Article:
This week I thought we’d take a look at emails. I’ve written quite a bit in the past about email on this blog (it used to be a massive pet peeve of mine) but I thought we’d revisit it again as a few things have changed in terms of both technology and attitudes.
In this post we’ll discuss how they can be used to better effect and in my next post we’ll look at the joys – and myths – of inbox zero.
Depending on where you look, we’re sending between 100 and 250 billion emails a day. Yes, I said BILLION. And that figure is excluding spam! That’s a lot of text flying around the internet. The question is, are we using it effectively or is it running our lives?
Now that we all seem to have Blackberry’s, iPhones or Samsung Galaxy’s provided to us as work phones, there’s now no real excuse to miss an email. A lot of the time we’re expected to reply to it as soon as we’ve seen it, without necessarily having time to think of an appropriate response or gather our thoughts.
Why do we use emails?
- You can format and structure an email in multiple ways – bullet points, fonts, attachments etc.
- They can be as wordy or as short as you want
- Depending on your email program, they can be used to schedule meetings and add items to calendars or task lists
- You can involve many people quite easily
- They can be sorted, filed and stored for future reference
Why shouldn’t we use email?
- Sometimes it’s difficult to get your point across
- Sometimes people can’t understand your sense of humour despite that winky smiley emoticon you added after hours of deliberation
- We feel the need to continue to write after the subject is concluded – everybody likes to have the last word
- Important details (or entire emails) can get lost
- Emails can be sent to way too many uninvolved people.
- Emails can also be forwarded on quite easily
Below, I’m going to go through ten simple ideas to help you respond to and use email more effectively. Hopefully if you start using these tips, then more people you correspond with will take up the habit too.
1. Use the subject line effectively
Don’t be too wordy. Try to get the point of the email across in a short a space as possible. That way the recipient will know whet the email is regarding and can make a decision on how to deal with it there and then.
2. Let me know if you need an urgent response
Don’t expect me to wade through 10 paragraphs of text to figure out you need a response by 4pm today, let me know! Using the subject line is a great way of doing this. For example:
Subject: [Urgent Response Needed] : Project XYZ meeting
Alternatively, if you can put it in the subject, make sure it’s in the first couple of lines of the email – and make it stand out if you can. For example:
Dear Katy, Response Required by 4pm today : for XYZ project meeting Hope you're well and had a good time at the company retreat...
3. Give me actionable points and if it’s not actionable, let me know early on
If there are items I need to look at, bring them to the fore. Bullet list or highlight them. If this is an information only email, let me know at the top of it so I can file it to read later.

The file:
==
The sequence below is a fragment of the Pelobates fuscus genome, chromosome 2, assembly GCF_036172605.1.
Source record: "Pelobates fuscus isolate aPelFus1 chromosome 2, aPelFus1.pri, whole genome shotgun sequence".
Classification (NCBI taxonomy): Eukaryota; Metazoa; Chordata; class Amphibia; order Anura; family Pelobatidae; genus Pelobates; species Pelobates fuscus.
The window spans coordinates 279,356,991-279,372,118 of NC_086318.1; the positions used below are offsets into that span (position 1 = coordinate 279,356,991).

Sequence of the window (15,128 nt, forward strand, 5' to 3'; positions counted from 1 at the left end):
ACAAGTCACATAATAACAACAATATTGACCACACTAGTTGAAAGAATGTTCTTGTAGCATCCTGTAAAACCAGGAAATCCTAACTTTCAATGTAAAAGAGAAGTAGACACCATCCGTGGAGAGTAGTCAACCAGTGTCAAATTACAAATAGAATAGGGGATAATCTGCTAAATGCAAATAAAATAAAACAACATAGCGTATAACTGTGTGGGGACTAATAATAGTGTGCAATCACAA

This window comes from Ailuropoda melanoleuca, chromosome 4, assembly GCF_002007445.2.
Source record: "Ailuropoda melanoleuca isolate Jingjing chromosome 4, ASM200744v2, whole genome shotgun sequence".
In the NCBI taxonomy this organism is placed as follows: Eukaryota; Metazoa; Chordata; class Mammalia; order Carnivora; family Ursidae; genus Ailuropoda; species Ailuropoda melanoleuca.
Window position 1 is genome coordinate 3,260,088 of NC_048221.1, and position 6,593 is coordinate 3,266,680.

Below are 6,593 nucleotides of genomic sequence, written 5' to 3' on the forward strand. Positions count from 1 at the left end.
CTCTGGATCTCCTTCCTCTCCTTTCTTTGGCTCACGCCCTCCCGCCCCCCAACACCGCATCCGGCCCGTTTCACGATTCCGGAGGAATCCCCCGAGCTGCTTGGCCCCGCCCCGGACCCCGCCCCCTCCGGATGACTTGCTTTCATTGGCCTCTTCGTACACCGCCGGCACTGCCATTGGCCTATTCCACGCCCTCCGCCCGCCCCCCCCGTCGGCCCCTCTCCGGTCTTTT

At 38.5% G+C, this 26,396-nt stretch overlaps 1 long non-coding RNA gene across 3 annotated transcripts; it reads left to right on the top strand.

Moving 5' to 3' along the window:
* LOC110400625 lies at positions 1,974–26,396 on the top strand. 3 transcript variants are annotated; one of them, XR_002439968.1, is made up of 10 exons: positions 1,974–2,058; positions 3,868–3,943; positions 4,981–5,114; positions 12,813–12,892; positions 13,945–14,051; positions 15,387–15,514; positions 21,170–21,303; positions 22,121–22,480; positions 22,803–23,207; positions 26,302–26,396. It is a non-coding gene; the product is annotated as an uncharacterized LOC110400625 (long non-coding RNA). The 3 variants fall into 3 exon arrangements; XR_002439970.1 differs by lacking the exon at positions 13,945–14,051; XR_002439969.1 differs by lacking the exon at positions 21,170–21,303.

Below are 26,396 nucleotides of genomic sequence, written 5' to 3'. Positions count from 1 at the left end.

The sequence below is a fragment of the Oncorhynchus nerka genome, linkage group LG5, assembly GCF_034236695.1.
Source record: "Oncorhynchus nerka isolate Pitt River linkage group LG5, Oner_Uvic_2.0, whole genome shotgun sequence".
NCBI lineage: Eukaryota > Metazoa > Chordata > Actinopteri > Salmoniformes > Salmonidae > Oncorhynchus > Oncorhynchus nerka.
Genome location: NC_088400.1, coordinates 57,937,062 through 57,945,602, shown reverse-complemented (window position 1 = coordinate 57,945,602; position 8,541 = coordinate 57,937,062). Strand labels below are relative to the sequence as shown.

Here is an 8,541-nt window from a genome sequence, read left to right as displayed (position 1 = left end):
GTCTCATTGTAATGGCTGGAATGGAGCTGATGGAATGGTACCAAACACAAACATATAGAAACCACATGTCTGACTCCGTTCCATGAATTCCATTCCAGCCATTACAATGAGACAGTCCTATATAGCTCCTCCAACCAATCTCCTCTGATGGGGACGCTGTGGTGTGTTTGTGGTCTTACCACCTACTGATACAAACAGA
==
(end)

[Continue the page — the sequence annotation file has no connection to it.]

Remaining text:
4. Use the CC field Properly
Only copy people in to an email that have a vested interest in the subject. There’s no need to copy in an entire department when only 3 people are working on a project.
5. Try and be as brief as possible
No one likes to open an email and see 10 screens of blurb staring at them. Try to keep it as brief as possible so that people can digest the content and will find it easier to action items.
6. Have Only one “Big” subject per email
Following on from being brief, have only one “big” subject per email. Mentioning monthly reports in with a client meeting and the fact that the cleaners contracts need looking at in one email is too much information even for the most organised brain to handle. It also makes trying to figure out how to file your email a complete nightmare so please stop it!
7. Don’t expect a reply straight away
If you send an email outside of work hours, even though we’re constantly connected, don’t expect someone to respond immediately. We’re all entitled to some personal time away from the office… and the phone. Also, the recipient may need time to digest the content of your email or only check email a couple of times a day.
8. You don’t have to respond straight away
Continuing on from the above point, don’t feel as though you have to reply straight away. Not only are you entitled to your personal time, you’re also allowed time to think as well. But…
9. Whenever possible, use the 2 minute rule
If you can reply within 2 minutes, just do it. Once it’s over and done with you can forget about it.
10. Feel free to praise, but never chastise
The tone of how an email is read will vary from person to person. Just because you thought you were being constructive (or humorous) when moaning about a missed project deadline doesn’t necessarily mean the recipient will take it that way, they may take it as a personal attack. If you have something negative to say, do it in person.
Over to you
What do you think? According to some research, email can take up to 28% of a worker’s time. See this Infographic from Entrepreneur on interesting email facts. Do you think email is a brilliant business toll or a necessary evil?
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